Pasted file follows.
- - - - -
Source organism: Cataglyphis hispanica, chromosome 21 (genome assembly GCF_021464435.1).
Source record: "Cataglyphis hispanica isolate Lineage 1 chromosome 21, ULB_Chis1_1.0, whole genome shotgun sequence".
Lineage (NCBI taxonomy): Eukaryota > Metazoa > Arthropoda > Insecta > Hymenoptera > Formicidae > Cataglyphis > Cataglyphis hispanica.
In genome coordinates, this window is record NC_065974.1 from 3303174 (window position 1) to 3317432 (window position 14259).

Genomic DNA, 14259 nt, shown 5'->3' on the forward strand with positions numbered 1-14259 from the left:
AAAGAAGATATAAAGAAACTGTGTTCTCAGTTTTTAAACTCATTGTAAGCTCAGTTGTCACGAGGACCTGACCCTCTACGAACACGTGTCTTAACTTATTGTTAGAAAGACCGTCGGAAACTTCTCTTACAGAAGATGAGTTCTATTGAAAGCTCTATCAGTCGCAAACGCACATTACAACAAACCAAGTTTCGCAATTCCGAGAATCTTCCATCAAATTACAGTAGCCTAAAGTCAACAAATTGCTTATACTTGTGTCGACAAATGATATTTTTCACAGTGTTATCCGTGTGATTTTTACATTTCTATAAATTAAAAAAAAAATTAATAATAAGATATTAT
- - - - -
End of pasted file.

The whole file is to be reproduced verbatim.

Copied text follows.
Source organism: Cataglyphis hispanica, chromosome 21 (genome assembly GCF_021464435.1).
Source record: "Cataglyphis hispanica isolate Lineage 1 chromosome 21, ULB_Chis1_1.0, whole genome shotgun sequence".
Lineage (NCBI taxonomy): Eukaryota > Metazoa > Arthropoda > Insecta > Hymenoptera > Formicidae > Cataglyphis > Cataglyphis hispanica.
In genome coordinates, this window is record NC_065974.1 from 3303174 (window position 1) to 3317432 (window position 14259).

Genomic DNA, 14259 nt, shown 5'->3' on the forward strand with positions numbered 1-14259 from the left:
AAAGAAGATATAAAGAAACTGTGTTCTCAGTTTTTAAACTCATTGTAAGCTCAGTTGTCACGAGGACCTGACCCTCTACGAACACGTGTCTTAACTTATTGTTAGAAAGACCGTCGGAAACTTCTCTTACAGAAGATGAGTTCTATTGAAAGCTCTATCAGTCGCAAACGCACATTACAACAAACCAAGTTTCGCAATTCCGAGAATCTTCCATCAAATTACAGTAGCCTAAAGTCAACAAATTGCTTATACTTGTGTCGACAAATGATATTTTTCACAGTGTTATCCGTGTGATTTTTACATTTCTATAAATTAAAAAAAAAATTAATAATAAGATATTAT